Storyboard columns center on larger issues, providing advice in some way. This one does not. This one is purely about one of the elements of roleplaying in MMOs that I particularly dislike: using in-game random rolls to determine the outcome of actions during tense scenes (or out-of-game rolls in games that don't support /random or /roll or something similar).
This is a time-honored practice in MMOs, but I've never had many nice things to say about it, to the point that I wrote an entire column about dueling without even discussing it. In practice, it makes sense, casting otherwise unresolvable situations back to the realm of tabletop gaming. What's not to like?
Lots of things. Resolving conflicts with random dice rolls is unsatisfying and to be avoided at all costs. And if you want to compare it to tabletop gaming, you're making a lot of logical leaps that don't hold up under scrutiny.
How tabletop RPGs work
Some of you already know this, and some of you don't. You can feel free to skip down to the next section already if you do know it, but if you're not sure of the difference, maybe you should keep reading.
There are a lot of tabletop systems, but pretty much all of them have a few points of commonality. First of all, your character has certain abilities. These abilities are rated in some way, like "Knives +3" or "Interrogate 3" or "Spot Hidden 67%" or "Fawning Over Fashion: Good". When you have to test those abilities, you use those ratings to determine how likely you are to succeed.
How you resolve that varies between games, but the point is that this is all tied directly to character statistics. More to the point, these statistics are designed to be balanced at the start of play so that no one gets to be just plain better than everyone else. Sometimes players will get to play more advanced characters for various reasons, but even then, there are usually elements of specialization. No one is equally great at everything, even though more experienced characters will have developed several more skills than newer counterparts. The whole thing is balanced in theory.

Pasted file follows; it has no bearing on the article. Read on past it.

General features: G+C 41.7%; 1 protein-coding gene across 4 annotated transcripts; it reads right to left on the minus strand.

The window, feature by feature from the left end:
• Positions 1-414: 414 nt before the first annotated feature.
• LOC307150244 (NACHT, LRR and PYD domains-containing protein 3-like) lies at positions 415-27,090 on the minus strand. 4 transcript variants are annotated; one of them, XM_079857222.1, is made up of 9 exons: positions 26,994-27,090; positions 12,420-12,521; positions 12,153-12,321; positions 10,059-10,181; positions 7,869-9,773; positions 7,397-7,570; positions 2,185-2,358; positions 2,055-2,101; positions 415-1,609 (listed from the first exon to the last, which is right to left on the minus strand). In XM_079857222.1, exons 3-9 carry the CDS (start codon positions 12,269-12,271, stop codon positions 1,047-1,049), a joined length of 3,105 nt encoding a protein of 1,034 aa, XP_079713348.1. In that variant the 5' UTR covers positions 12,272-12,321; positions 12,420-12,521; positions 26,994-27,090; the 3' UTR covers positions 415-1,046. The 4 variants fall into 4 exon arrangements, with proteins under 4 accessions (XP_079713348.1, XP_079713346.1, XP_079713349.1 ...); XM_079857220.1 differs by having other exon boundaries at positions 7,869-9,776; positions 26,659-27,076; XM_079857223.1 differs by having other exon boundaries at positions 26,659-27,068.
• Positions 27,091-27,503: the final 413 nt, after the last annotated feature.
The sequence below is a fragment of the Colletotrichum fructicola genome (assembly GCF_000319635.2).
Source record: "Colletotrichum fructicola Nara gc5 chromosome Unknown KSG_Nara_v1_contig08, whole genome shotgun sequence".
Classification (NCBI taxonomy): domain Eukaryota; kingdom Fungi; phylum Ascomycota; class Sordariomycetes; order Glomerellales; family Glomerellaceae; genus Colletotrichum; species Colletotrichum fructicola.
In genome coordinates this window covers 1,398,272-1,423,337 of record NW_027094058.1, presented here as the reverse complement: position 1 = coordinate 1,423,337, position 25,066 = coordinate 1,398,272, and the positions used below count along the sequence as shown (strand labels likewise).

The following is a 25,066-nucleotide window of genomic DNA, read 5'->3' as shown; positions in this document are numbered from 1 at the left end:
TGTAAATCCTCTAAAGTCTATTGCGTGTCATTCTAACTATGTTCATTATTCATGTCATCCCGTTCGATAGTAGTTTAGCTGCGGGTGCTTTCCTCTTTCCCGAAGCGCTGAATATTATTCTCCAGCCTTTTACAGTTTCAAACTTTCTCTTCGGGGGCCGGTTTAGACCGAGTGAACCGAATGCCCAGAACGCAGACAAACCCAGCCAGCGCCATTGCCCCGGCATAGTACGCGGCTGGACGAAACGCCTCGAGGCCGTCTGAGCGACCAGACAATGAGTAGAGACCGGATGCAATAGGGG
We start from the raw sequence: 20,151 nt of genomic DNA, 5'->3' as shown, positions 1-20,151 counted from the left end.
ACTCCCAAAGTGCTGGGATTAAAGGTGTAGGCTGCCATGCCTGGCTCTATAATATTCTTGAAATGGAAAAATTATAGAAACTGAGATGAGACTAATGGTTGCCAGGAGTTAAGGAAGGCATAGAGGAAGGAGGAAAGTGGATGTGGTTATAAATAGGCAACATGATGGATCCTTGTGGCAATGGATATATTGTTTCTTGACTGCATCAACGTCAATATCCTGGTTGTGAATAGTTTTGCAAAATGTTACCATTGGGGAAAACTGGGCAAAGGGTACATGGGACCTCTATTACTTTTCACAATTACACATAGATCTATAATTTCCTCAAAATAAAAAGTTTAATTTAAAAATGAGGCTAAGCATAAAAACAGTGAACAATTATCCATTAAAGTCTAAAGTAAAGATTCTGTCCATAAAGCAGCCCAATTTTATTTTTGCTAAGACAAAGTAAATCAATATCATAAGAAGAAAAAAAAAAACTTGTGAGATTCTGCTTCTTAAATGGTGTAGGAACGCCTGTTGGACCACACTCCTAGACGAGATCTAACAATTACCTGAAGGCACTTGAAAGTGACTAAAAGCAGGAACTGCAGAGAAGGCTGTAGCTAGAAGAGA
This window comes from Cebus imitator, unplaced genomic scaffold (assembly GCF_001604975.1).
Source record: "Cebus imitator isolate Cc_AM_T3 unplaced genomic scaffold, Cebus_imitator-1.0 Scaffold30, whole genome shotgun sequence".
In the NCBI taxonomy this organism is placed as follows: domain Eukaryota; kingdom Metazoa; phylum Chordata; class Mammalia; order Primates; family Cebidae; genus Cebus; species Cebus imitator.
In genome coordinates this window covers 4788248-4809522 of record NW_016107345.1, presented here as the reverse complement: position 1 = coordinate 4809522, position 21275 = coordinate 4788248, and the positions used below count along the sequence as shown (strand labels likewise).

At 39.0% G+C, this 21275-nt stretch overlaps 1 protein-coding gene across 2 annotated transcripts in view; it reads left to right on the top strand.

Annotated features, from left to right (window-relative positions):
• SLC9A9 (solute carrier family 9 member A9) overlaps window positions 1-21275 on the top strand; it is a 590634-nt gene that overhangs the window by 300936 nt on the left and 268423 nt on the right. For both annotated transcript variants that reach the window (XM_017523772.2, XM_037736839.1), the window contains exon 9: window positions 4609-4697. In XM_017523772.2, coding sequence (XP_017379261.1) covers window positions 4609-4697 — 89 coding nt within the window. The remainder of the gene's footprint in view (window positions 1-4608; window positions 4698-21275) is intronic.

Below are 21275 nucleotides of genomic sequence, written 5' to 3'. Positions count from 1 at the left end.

In practice, the guy who spent a bunch of points on combat skills is probably going to be more effective than the guy who spent a bunch of points on learning dead languages, but not always. Call of Cthulhu exists for a reason, after all.
How MMORPGs do not in any way facilitate this
Do me a favor. I want you to go log into World of Warcraft and create a brand-new level 1 Mage. Write down your Intellect stat. Then I want you to log in on your highest-level character that has no use whatsoever for Intellect. Check the two stats. See who winds up higher.
So who's smarter? I know that my level 78 Warrior is apparently smarter than any starting Mage with her Intellect of 31. Does that sound right to you? How about if I put her next to a Mage of the same level and then let you know that my Warrior is an alchemist by trade, well-versed in several languages, trained as a Warrior due to a natural disinclination toward magic? Who's smarter?